Much has been said about the 2.5 million who came out to pay him homage. Bombay/Mumbai has a population of something close to 12.5 million, and if approximately one sixth of that population is persuaded by the Shiv Sena to shed tears, it does not indicate to me an overwhelming surge of grief. Perhaps a large number of the 10 million, or five-sixths of the city, who chose not to come out on to the street were relieved that they would not have to wake up on some random morning to hear the latest fatwa from Matoshree? Perhaps, when some people invoke the Ek tha Tiger (‘Once there was a Tiger’) motif in response to Thackeray’s passing, parsing both the Shiv Sena’s mascot and Salman Khan’s recent hit in one swift move, it is not unreasonable to read a careful stress on the 'tha’—the ‘has been’ in their utterance. The passing of a predator can bring relief to the prey.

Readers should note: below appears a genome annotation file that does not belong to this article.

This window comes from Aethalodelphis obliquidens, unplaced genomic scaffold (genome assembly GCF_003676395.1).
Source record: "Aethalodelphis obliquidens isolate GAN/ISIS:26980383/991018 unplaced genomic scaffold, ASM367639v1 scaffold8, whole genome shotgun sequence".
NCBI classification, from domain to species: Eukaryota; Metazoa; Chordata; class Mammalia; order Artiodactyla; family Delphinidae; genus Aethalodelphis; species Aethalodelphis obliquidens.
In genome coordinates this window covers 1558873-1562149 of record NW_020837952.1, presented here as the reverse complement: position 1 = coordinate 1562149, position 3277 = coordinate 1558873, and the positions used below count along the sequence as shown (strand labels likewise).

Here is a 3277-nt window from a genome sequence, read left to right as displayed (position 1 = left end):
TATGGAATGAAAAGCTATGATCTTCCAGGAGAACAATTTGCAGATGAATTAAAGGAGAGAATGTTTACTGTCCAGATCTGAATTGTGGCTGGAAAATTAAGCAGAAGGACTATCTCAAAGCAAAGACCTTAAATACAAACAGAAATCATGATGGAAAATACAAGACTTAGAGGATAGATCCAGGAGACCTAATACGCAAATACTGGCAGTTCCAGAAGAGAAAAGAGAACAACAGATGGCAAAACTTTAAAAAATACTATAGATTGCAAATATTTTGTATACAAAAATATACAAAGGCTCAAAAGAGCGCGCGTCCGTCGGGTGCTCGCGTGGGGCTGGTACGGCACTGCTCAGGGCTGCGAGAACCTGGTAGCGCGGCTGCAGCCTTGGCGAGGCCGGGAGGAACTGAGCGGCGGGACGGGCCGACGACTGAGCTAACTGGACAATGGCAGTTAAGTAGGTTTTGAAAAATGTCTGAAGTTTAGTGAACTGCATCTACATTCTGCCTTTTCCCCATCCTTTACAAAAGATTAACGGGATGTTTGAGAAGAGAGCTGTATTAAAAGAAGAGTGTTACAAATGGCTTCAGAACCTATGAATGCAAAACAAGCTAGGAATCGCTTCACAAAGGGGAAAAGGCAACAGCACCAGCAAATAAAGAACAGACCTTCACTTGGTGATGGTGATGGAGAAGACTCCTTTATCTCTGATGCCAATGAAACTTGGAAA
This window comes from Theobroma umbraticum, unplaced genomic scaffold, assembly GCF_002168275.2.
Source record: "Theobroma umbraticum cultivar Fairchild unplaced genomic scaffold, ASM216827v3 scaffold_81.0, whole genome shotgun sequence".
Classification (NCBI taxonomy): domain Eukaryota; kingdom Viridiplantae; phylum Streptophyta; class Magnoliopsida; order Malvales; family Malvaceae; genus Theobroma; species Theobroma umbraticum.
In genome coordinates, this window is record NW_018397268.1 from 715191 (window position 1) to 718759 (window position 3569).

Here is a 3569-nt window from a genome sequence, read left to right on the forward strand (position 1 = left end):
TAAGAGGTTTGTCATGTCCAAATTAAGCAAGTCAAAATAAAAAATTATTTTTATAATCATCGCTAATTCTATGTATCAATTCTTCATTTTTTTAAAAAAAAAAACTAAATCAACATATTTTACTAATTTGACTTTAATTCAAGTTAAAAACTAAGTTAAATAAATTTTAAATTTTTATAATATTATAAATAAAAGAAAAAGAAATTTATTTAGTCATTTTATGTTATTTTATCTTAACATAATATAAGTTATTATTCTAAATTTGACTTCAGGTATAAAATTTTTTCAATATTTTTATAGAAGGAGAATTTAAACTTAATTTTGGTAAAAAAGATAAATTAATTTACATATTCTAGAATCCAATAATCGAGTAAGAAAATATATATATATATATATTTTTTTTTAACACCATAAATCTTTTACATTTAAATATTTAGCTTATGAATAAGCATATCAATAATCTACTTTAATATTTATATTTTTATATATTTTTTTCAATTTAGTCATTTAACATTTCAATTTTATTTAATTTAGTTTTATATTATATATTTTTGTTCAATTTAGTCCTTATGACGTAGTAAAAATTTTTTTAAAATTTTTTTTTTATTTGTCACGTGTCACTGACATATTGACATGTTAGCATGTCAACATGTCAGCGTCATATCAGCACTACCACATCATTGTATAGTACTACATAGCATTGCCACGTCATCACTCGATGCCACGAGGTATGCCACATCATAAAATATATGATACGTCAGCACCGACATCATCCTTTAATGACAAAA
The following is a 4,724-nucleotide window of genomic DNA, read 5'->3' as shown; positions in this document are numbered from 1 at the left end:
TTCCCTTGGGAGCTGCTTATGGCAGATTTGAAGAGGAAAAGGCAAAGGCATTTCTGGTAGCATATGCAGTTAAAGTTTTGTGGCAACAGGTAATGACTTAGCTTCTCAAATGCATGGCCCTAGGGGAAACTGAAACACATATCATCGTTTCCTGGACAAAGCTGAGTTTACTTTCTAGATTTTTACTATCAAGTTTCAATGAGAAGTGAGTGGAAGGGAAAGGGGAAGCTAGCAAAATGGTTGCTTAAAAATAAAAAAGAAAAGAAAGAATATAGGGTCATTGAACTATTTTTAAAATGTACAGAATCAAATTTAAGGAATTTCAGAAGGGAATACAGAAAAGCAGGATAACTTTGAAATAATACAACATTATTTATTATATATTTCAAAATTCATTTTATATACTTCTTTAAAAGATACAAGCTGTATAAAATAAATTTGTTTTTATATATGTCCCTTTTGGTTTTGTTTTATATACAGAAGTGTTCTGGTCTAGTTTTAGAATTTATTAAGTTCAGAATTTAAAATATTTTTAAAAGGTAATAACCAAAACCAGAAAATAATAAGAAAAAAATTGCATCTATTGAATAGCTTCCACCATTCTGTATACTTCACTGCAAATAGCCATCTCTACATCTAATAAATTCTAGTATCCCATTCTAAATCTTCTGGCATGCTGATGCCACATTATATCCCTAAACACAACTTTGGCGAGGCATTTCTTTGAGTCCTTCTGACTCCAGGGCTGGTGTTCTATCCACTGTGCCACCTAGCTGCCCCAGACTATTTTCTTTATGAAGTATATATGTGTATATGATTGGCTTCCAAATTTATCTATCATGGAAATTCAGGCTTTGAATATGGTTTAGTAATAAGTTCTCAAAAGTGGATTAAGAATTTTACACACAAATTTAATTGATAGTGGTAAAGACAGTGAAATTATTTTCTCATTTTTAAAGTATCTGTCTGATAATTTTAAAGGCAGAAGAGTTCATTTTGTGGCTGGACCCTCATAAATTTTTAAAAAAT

The death of tyrants (when they die in harness) is usually followed by carefully stage managed and orchestrated scenes of public displays of grief. The deaths of Stalin, Ayatollah Khomeini and more recently of Kim Jong Il and Kim Il Sung in North Korea were all occasions of great public demonstrations of sorrow. Pyongyang has a population of three million and approximately one and a half million (half the city) reportedly turned up to weep at the ‘dear leader’s’ funeral. Does that mean that North Korea’s ‘dear leader’ is even more dear (by ten and one-eighth times) to the people of Pyongyang than the Hindu Hruday Samrat is to the people of Mumbai. Whatever be the arithmetic, the YouTube uploads of Pyongyang citizens breaking down about the departure of their ‘dear leader’ evoke the same emotions in me as the ones I have experienced at the lachrymose excesses reported from Mumbai on our television screens.